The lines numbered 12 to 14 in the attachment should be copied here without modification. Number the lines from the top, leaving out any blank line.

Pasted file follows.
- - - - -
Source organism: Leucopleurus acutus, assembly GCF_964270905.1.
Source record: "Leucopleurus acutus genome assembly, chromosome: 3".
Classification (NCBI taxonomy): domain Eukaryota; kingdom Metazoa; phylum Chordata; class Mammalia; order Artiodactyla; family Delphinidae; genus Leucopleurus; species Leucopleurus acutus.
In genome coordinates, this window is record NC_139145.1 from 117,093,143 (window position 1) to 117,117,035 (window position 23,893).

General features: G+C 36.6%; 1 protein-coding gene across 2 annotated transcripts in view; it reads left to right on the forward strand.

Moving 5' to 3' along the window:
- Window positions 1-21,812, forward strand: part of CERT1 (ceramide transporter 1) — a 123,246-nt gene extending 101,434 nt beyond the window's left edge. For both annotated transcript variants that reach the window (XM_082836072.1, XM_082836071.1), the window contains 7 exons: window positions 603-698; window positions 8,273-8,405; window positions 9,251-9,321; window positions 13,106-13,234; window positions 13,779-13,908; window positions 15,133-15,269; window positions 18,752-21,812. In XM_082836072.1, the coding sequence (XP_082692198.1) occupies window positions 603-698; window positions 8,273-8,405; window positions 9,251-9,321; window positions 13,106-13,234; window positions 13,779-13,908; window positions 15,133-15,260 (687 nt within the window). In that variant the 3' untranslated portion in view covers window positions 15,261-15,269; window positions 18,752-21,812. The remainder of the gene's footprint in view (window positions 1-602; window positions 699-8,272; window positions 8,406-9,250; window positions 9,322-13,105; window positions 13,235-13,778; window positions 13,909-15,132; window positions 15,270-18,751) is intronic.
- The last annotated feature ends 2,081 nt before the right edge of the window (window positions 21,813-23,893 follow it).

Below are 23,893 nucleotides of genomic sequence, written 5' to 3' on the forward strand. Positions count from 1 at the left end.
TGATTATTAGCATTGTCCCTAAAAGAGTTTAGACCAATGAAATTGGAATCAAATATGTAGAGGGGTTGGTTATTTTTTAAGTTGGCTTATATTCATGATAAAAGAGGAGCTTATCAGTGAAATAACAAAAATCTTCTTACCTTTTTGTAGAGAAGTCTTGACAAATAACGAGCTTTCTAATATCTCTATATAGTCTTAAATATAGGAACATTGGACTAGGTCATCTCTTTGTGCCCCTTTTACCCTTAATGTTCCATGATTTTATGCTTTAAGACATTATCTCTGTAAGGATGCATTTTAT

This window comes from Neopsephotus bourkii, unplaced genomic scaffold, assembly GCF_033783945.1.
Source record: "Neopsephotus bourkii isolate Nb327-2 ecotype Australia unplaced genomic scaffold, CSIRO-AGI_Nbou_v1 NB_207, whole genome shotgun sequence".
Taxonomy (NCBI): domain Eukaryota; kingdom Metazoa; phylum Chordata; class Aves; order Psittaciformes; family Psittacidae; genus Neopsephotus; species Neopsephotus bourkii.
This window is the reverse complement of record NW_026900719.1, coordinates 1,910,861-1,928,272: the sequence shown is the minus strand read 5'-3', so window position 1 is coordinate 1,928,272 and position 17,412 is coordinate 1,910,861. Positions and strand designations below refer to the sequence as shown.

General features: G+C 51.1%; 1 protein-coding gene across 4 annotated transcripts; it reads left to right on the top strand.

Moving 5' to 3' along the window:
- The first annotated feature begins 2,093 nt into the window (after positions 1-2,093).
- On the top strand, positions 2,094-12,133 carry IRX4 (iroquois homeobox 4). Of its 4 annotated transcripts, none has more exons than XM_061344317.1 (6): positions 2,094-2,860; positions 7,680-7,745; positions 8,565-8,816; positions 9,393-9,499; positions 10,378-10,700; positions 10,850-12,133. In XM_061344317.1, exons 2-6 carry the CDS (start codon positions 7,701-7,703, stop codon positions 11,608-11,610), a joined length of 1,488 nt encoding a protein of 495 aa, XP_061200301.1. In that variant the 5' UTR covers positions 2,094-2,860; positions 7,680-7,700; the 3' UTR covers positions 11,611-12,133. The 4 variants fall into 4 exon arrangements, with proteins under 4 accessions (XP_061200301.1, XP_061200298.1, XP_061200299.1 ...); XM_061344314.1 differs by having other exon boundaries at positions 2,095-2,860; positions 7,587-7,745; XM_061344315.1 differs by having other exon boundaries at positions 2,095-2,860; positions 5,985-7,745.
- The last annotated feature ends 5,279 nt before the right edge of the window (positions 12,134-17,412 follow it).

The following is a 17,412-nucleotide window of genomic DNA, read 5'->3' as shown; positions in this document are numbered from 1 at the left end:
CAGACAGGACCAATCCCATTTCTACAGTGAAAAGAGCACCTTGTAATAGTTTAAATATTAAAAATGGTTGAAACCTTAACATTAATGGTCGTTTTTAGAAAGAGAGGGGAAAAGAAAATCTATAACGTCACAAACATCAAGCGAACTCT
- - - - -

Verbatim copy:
Source record: "Neopsephotus bourkii isolate Nb327-2 ecotype Australia unplaced genomic scaffold, CSIRO-AGI_Nbou_v1 NB_207, whole genome shotgun sequence".
Taxonomy (NCBI): domain Eukaryota; kingdom Metazoa; phylum Chordata; class Aves; order Psittaciformes; family Psittacidae; genus Neopsephotus; species Neopsephotus bourkii.
This window is the reverse complement of record NW_026900719.1, coordinates 1,910,861-1,928,272: the sequence shown is the minus strand read 5'-3', so window position 1 is coordinate 1,928,272 and position 17,412 is coordinate 1,910,861. Positions and strand designations below refer to the sequence as shown.